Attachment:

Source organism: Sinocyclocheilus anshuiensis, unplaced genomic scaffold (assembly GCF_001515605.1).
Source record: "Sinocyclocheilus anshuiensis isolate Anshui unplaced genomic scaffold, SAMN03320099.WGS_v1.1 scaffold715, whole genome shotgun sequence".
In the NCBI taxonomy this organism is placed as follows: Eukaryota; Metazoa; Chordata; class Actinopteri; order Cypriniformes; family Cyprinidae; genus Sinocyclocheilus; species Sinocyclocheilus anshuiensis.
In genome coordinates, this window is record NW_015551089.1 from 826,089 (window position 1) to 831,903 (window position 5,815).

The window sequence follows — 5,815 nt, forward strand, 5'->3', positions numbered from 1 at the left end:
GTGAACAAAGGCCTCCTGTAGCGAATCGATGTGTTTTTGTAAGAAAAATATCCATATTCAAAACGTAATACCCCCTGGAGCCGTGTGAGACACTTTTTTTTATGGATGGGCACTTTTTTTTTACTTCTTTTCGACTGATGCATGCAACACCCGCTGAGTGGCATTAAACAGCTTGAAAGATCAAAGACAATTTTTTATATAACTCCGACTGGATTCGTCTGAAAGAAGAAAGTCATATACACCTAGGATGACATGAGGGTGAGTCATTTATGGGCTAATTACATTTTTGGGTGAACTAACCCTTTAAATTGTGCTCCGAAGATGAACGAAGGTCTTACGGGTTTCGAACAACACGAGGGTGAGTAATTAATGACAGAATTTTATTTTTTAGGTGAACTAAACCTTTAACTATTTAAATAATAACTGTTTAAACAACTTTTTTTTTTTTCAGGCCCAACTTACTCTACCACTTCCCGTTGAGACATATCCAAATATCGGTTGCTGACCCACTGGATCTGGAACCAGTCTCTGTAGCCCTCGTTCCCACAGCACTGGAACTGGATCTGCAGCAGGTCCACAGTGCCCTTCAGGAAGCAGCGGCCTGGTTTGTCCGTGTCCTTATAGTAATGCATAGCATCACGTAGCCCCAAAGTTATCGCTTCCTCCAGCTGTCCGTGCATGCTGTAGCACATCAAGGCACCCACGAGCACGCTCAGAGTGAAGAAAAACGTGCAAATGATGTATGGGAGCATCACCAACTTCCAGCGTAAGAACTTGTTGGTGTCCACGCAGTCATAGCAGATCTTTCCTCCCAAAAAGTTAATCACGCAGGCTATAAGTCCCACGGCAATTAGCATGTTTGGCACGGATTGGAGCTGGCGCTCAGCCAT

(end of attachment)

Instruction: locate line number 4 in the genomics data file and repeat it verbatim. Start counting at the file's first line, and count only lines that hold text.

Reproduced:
In genome coordinates, this window is record NW_015551089.1 from 826,089 (window position 1) to 831,903 (window position 5,815).